3. Related Applications

This application is being filed concurrently with U.S. patent application Ser. No. 09/833,268, entitled “OBJECT SURFACE REPRESENTATION AND RELATED METHODS AND SYSTEMS,” and U.S. patent application Ser. No. 09/833,267, entitled DETAIL DATA PERTAINING TO THE SHAPE OF AN OBJECT SURFACE AND RELATED METHODS AND SYSTEMS,” both of which are owned in common by the assignee hereof, and both of which are hereby fully incorporated by reference herein as though set forth in full.

**SUMMARY**

The present invention provides a method for trimming a representation of an object surface which is represented by a tessellated mesh of polygons. Each polygon may have one or more vertices, and, in one embodiment, may have three or more vertices. The area to be trimmed (trim area) is defined by a trim curve. The trim curve may be defined in relation to the original object surface. In this event, the trim curve is projected onto the mesh representation of the object surface to determine the trim area.

The resolution of the mesh may not match that required by the trim curve. In this event, the mesh is subdivided until the resolution of the mesh matches that required by the trim curve. The polygons in the remeshed surface which are within or which intersect the trim curve are then identified and removed from the representation. This may leave a gap between the perimeter of the remeshed surface and the projection of the trim curve on the remeshed surface.

In one embodiment, the perimeter of the trimmed mesh is then attached to the trim curve projection using a stitching operation which fills the gap with new polygons. The vertices of these new polygons may then be relaxed to improve the aspect ratios of the new polygons.

For each polygonal vertex in the remeshed surface, a corresponding point on the limit surface of the original mesh is determined. This step is necessary so that detail vectors can be determined for vertices in the trimmed mesh. The detail vector for a vertex is determined from one or more points of the limit surface which correspond to neighboring vertices and/or the vertex in question.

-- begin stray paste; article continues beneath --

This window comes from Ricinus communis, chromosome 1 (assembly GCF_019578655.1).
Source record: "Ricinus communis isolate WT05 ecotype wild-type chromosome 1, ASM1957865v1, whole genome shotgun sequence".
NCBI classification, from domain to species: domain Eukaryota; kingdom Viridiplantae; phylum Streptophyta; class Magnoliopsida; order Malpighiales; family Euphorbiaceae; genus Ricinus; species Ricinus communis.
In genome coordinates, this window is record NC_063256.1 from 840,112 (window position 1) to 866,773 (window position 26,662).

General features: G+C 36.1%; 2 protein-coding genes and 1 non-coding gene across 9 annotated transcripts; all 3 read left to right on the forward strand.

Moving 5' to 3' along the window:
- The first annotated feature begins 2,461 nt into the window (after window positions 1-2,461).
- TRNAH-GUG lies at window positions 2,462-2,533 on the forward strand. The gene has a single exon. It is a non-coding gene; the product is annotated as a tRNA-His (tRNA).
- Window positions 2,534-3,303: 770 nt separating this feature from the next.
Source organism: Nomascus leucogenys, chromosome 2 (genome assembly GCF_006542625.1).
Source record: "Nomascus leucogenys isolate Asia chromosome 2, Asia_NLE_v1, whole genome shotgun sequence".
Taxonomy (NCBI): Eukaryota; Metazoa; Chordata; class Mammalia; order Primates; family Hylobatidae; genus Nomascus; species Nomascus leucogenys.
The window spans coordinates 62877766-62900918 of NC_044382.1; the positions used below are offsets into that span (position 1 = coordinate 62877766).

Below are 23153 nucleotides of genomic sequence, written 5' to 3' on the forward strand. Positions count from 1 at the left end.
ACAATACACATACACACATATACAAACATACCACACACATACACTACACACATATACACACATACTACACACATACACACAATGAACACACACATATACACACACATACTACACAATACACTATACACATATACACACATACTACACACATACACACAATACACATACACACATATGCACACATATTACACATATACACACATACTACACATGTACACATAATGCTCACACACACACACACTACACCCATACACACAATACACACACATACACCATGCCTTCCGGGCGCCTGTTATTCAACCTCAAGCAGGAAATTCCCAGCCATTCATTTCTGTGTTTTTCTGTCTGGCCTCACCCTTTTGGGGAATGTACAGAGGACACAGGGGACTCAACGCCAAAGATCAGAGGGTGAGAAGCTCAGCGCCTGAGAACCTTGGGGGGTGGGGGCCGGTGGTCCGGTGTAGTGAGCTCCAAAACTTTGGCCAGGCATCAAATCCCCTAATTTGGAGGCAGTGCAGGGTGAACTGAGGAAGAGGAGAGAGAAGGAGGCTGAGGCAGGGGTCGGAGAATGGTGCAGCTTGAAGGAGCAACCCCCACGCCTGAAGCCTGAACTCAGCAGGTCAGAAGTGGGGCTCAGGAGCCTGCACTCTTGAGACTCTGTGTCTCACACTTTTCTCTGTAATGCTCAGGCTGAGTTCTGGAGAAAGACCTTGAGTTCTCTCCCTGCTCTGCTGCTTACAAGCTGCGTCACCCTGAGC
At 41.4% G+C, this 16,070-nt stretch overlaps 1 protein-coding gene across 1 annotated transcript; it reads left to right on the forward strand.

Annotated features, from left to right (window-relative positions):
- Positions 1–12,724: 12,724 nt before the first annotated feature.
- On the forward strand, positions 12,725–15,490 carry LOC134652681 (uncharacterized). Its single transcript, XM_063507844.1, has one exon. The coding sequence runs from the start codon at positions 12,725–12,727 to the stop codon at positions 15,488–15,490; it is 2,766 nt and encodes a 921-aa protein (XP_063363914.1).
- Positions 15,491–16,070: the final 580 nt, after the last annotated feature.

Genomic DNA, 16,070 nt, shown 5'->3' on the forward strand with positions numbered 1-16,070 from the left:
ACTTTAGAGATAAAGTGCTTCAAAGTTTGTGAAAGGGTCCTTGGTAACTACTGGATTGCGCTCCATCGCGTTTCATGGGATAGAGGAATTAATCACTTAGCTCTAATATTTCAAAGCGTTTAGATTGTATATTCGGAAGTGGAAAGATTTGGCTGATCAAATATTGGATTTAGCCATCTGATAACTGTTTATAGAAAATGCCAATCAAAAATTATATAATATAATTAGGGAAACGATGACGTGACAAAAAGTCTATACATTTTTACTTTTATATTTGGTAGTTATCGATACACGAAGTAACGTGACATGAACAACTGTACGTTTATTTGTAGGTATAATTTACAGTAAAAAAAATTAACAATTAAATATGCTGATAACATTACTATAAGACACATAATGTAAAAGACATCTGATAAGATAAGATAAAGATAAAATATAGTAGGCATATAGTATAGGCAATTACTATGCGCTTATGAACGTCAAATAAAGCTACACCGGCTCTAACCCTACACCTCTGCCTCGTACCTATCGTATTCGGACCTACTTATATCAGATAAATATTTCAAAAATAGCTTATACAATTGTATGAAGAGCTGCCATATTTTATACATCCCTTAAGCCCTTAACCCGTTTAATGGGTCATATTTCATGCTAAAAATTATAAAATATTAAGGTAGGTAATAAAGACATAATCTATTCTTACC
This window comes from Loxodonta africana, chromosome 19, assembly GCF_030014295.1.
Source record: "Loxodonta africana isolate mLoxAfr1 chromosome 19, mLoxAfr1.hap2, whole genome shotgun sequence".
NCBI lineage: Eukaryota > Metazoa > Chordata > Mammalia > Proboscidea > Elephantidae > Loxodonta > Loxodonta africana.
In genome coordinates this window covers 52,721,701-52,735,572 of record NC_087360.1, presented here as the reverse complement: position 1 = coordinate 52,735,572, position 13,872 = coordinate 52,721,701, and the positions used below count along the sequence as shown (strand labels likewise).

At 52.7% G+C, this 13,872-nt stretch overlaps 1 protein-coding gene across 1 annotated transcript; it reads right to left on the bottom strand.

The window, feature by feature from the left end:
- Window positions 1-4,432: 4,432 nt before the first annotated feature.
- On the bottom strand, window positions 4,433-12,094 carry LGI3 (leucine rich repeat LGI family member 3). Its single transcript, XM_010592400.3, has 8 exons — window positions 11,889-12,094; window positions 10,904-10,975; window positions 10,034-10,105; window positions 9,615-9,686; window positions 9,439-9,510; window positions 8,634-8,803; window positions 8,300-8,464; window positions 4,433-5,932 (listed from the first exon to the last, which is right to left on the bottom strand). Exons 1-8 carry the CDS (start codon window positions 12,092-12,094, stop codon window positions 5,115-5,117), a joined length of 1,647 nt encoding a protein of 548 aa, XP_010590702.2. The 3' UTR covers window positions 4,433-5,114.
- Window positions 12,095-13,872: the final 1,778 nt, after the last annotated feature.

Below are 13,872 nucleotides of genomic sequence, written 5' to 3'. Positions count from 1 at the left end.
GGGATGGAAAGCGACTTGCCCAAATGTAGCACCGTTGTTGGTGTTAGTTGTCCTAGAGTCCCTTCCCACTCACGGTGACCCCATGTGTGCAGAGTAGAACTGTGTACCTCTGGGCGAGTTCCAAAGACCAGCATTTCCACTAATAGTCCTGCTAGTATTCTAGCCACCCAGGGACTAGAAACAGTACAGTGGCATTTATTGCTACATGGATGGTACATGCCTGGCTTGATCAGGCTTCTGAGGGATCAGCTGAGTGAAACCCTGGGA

For a vertex far from the trim curve which is common to the original and trimmed meshes and which has retained its original adjacent vertices, the corresponding point on the limit surface is the limit point of that vertex on the limit surface. For a newly introduced vertex near the trim curve, the corresponding point on the limit surface is generated using a closest point relationship whereby the closest point on the limit surface is assigned to the vertex.

The final step in the method is to fit the trimmed mesh to the original object surface in the area near the trim curve where the polygons have been distorted by the trimming operation. This step proceeds by recursively subdividing those polygons near the trim curve and those distorted by the trimming operation, adding detail vectors to the vertices of the subdivided polygons, and then applying the detail vectors to displace the vertices in three-dimensional space until the trimmed surface is within a user-defined tolerance of the original object surface.

Other systems methods, features and advantages of the invention will be or will become apparent to one with skill in the art upon examination of the following figures and detailed description. It is intended that all such additional systems, methods, features and advantages be included within this description, be within the scope of the invention, and be protected by the accompanying claims.

**BRIEF DESCRIPTION OF THE FIGURES**

The invention can be better understood with reference to the following figures. The components in the figures are not necessarily to scale, emphasis instead being placed upon illustrating the principles of the invention. Moreover, in the figures, like reference numerals designate corresponding parts throughout the different views.

**DETAILED DESCRIPTION**

I. Surface Representation

**100** is composed of large triangles and is very “blocky” in appearance. The curved lines identified with numeral **101** indicate the exact boundary curves that will be present in the final surface. In each subdivision step, each triangle may be divided into four child triangles. After one level of subdivision, as illustrated in **102** is still “blocky,” but the boundary curves **101** are being followed more precisely. Mesh **104** in **106** in **106** is exactly the same as the boundary lines **101** in the initial mesh **100** of FIG. **1**A.

Surface **106** in